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Repay your forbearance

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Before your mortgage forbearance period ends, make arrangements with your servicer to repay any amount suspended or paused.

Homeowners who receive a COVID hardship forbearance are not required to repay their skipped payments in a lump sum once the forbearance period ends.

Consider your situation when planning to repay missed payments

Generally, there are a few ways borrowers can make up their missed payments. However, the method of repayment can vary depending on your loan. Not all borrowers will be eligible for all options. Ask your servicer about what options are available to you. If you need more time, you can request an extension.

Options

This option may be right for you if you…

How it works

Repayment plan

… can afford to pay more than your regular mortgage payment for a few months.

A portion of the amount you owe will be added to the amount you pay each month.

Deferral or partial claim

…can resume your regular payments but can't afford to increase your payments.

These options will either move your missed payments to the end of your loan or put them into a subordinate lien repayable only when you refinance, sell, or terminate your mortgage.

Modification

…can no longer afford to make your regular mortgage payment.

Your payment can be reduced to an affordable amount and your missed payments will be added to the amount you owe. Your monthly payments could also be lower, but it could take longer to pay off your loan.

Reinstatement (lump sum)

…want to pay back all of your missed payments at once.

For most loans, servicers cannot require you to pay a lump sum. So, if you only hear about a lump-sum repayment, ask about other options.

Repayment options vary by agency

Just as mortgage forbearance may differ between the federal agencies, Fannie Mae, or Freddie Mac, so does the repayment of the amounts that were suspended during the forbearance. The following information provides some of the specific repayment options offered by each agency.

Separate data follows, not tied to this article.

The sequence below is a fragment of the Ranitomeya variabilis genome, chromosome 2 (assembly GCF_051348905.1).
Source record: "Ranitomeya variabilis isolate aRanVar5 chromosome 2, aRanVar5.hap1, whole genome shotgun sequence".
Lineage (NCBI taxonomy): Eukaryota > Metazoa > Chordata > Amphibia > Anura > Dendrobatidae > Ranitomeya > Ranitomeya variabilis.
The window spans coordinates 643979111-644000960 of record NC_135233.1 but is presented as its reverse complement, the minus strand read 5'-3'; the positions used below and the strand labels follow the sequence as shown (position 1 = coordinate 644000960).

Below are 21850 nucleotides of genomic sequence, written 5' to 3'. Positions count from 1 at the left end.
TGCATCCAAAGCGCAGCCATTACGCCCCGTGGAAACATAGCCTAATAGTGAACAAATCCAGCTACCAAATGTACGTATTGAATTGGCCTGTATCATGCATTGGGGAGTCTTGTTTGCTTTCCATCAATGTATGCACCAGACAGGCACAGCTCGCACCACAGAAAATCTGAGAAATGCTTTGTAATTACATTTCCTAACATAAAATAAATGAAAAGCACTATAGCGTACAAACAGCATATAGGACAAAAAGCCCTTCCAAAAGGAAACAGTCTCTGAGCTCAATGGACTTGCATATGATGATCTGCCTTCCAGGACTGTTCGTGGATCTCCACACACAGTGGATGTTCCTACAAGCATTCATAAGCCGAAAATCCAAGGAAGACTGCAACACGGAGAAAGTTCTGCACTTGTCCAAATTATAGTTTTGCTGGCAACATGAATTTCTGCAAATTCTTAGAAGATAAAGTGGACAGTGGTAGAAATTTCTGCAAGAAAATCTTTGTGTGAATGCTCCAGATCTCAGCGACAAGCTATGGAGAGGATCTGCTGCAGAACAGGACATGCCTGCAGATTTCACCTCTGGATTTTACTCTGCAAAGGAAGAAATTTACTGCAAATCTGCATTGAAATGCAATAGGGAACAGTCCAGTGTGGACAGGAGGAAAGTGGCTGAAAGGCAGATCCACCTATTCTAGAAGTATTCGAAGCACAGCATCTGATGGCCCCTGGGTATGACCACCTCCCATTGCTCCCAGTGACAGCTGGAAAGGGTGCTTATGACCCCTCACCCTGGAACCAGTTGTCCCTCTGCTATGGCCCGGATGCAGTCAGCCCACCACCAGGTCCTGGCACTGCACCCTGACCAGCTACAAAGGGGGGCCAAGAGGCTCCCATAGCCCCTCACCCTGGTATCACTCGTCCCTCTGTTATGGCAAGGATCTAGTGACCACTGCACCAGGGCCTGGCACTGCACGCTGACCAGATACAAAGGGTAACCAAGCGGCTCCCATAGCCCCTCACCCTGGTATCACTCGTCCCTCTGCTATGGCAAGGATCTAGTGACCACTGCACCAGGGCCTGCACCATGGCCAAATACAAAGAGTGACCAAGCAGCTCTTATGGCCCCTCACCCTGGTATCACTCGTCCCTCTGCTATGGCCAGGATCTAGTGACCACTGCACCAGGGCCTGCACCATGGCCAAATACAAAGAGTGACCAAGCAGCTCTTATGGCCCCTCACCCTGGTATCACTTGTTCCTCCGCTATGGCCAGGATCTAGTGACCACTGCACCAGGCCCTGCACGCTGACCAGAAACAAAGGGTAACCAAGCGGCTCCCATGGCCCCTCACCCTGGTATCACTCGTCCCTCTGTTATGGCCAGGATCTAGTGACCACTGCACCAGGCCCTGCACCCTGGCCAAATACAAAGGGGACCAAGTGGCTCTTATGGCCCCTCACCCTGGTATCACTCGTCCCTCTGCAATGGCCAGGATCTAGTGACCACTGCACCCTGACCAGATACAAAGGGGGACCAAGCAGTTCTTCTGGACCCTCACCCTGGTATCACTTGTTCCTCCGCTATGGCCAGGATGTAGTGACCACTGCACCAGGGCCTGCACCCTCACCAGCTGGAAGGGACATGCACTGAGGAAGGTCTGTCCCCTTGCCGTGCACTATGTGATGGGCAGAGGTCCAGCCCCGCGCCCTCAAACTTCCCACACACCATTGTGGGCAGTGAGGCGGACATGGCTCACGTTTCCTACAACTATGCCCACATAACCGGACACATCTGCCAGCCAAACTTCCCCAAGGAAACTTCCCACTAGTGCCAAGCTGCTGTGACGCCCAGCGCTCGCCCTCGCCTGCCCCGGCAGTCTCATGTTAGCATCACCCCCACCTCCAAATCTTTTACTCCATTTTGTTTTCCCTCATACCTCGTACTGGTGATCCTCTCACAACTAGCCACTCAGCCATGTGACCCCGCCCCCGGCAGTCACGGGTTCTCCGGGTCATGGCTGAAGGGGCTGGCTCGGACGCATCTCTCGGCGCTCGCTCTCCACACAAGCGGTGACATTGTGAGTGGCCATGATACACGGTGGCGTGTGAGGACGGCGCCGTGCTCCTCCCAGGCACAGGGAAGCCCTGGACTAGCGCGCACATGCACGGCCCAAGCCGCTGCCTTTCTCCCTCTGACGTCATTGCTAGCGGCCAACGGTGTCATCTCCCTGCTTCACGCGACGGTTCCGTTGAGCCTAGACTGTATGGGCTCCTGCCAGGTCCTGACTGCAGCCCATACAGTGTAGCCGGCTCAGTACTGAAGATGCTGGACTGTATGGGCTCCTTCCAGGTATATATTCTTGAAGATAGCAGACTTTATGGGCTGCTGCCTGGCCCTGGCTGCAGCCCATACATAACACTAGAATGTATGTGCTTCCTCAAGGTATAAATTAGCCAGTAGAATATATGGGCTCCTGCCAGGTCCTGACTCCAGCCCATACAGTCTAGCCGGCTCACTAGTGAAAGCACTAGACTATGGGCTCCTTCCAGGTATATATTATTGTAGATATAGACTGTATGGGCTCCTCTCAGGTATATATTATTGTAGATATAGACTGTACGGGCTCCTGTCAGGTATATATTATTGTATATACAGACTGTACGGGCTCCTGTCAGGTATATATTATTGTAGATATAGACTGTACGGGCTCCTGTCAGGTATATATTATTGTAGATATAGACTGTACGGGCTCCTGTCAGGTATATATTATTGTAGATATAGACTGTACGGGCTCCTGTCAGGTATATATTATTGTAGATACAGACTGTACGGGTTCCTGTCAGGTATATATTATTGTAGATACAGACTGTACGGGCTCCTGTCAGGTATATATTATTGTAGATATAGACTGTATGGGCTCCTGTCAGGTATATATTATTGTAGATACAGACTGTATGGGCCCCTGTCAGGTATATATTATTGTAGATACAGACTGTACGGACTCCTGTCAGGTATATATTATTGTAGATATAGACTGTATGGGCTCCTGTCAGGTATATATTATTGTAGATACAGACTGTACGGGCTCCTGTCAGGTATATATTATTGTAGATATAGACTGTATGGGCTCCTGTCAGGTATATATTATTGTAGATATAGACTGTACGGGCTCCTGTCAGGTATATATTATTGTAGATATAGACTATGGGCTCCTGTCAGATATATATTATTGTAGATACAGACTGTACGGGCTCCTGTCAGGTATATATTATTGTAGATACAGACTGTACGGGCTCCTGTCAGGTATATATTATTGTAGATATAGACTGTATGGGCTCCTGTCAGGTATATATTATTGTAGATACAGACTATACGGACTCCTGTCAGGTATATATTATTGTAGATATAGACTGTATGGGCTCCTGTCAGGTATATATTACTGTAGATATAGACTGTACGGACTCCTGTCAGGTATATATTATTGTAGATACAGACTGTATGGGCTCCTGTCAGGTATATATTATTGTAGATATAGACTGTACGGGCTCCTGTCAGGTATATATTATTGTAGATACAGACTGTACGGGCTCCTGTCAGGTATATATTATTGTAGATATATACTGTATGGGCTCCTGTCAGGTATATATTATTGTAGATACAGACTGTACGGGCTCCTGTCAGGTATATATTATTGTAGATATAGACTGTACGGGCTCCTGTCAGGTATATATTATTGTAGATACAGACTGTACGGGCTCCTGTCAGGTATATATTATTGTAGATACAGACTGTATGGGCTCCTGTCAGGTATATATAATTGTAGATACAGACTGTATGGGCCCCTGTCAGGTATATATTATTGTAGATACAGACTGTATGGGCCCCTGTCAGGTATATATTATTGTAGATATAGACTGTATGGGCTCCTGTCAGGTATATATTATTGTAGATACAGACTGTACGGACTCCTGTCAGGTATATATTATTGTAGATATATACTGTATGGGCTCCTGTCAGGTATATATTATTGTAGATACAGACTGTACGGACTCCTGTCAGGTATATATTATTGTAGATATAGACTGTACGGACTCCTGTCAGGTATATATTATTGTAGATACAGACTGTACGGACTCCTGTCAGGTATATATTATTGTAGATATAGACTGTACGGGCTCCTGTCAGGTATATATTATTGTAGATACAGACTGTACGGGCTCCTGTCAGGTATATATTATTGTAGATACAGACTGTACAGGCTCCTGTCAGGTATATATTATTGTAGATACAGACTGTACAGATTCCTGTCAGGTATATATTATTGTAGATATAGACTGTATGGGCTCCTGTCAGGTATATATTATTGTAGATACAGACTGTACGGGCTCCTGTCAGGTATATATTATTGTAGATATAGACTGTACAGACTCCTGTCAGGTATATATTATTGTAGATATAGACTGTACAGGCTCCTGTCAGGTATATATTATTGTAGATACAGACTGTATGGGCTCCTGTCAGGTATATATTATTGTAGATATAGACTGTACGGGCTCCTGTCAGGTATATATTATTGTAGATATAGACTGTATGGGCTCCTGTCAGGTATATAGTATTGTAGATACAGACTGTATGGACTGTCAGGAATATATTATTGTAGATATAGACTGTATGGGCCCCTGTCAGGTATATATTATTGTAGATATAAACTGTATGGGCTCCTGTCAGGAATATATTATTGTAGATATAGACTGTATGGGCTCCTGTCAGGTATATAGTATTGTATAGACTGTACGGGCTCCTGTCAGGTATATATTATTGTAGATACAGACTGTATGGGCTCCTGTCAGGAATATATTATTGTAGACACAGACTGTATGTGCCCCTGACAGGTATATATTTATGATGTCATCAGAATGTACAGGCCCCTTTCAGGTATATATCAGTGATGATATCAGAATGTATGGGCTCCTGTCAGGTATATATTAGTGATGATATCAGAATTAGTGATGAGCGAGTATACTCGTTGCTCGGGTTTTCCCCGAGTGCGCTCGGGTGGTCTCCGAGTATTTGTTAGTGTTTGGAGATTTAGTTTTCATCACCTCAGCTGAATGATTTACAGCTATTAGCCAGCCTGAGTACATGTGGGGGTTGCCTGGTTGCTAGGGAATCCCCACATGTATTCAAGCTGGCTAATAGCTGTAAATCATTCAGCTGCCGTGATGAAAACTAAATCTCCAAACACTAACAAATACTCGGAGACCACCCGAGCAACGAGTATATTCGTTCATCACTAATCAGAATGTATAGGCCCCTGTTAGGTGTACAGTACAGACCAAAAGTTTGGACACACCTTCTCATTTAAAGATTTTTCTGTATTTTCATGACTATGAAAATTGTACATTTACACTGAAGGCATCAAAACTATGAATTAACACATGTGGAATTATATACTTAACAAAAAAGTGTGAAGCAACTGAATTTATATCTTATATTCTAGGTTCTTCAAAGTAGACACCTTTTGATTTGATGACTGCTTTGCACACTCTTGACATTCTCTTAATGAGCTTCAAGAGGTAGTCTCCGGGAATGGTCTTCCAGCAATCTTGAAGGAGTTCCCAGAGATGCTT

Homeowners with mortgages owned or guaranteed by Fannie Mae or Freddie Mac may be eligible for different repayment options following your forbearance. Fannie Mae and Freddie Mac do not require a lump sum payment at the end of the forbearance

  • If you are unable to repay your missed payments all at once and can afford to pay a higher monthly mortgage payment for a period of time, you may be eligible for a repayment plan, which allows you to repay past due amounts over a period of time.
  • If you can afford to resume your regular monthly mortgage payment you may be eligible for a payment deferral , which puts your missed mortgage payments into a payment due at the sale or refinancing of your home, or at the end of the loan.
  • If you have a sustained reduction in income and are unable to afford your regular monthly mortgage payment, you may be eligible for a loan modification which changes the terms of your loan to enable an affordable payment.

Servicers will reach out to you about 30 days before your forbearance plan is scheduled to end to determine which assistance program is best for you at that time. Work with your servicer to determine which option you are eligible for.

FHA does not require lump sum repayment at the end of the forbearance. Homeowners on special COVID-19 Forbearance will be assessed by their servicer first for eligibility for FHA’s COVID-19 Standalone Partial Claim home retention option no later than at the end of the forbearance period.